Researchers demonstrate how 'interfering' RNA can block bacterial evolution
(Phys.org)—Bacteria may be simple creatures, but unlike "higher" organisms they have a neat evolutionary trick. When the going gets tough, they can simply pick up and incorporate a loose bit of genetic material from their environment. It's instant evolution, no time-consuming mutations required. This process, known as horizontal gene transfer, is an important reason why nasty bacteria like pneumococci are often able to evade immune system attacks and antibiotic drugs.
A Rockefeller microbiologist has now uncovered a mechanism by which bacteria can be forced to accept or reject the foreign DNA that they incorporate into their genomes through a process known as transformation. The researchers say that harnessing this mechanism could be a new way to restrict or manipulate bacterial evolution in ways that might be medically useful.
"Transformation is something that bacteria use as a last resort," says Luciano Marraffini, head of Rockefeller's Laboratory of Bacteriology. "In a desperate attempt to stay alive under hostile conditions, they start incorporating whatever genes they can find into their chromosome in the hopes that they can quickly evolve out of trouble."
"Our work shows that an RNA interference mechanism known as CRISPR can be used to block transformation in pneumococci."
Marraffini and his team, including Rockefeller postdoc David Bikard, conducted a series of experiments inspired by the original research on transformation performed by Rockefeller microbiologists Oswald Avery and Maclyn McCarty in the 1940s. They injected mice with pneumococci containing CRISPR sequences engineered to prevent the bacteria from acquiring the genes that produce a polysaccharide-based "capsule" on its surface that is necessary for the bacteria to establish infection. They also injected the mice with heat-killed pneumococcal bacteria containing genes that code for this encapsulation.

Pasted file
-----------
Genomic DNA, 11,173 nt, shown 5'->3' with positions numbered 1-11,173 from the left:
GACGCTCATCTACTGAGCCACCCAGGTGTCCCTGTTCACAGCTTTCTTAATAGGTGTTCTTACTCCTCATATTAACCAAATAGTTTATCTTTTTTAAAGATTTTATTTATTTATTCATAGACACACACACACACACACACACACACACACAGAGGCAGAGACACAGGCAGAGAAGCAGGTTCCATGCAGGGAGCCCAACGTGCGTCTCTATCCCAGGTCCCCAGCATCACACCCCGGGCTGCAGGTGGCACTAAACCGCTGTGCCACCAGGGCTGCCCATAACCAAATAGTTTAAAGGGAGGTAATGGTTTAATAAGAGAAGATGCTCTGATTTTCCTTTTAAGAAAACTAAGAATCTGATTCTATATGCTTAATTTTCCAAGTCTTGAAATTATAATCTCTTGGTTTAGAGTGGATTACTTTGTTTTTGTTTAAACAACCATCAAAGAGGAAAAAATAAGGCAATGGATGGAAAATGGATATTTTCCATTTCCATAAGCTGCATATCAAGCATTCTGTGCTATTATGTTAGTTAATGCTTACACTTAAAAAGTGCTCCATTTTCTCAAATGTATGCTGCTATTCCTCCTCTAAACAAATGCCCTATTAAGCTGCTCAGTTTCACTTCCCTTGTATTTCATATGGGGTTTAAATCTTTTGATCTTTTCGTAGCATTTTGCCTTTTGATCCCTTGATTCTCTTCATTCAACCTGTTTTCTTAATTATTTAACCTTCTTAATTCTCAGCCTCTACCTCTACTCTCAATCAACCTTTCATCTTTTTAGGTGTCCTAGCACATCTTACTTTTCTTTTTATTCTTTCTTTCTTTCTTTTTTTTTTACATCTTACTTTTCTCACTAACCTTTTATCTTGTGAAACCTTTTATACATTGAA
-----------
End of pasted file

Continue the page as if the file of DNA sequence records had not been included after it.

"Normally the mice will develop a systemic infection and die under these conditions, because the genes that encode for the capsules will successfully transfer to the live bacteria," says Marraffini. "But our experiments showed that when we used the engineered CRISPR-containing bacteria, the mice lived, proving that our CRISPR intervention successfully blocked the bacteria's ability to acquire the necessary sequences via transformation."
The researchers say their work shows that CRISPR has the potential to be an efficient means of targeting specific bacterial cells, such as those with antibiotic resistance or virulence genes, in order to kill them.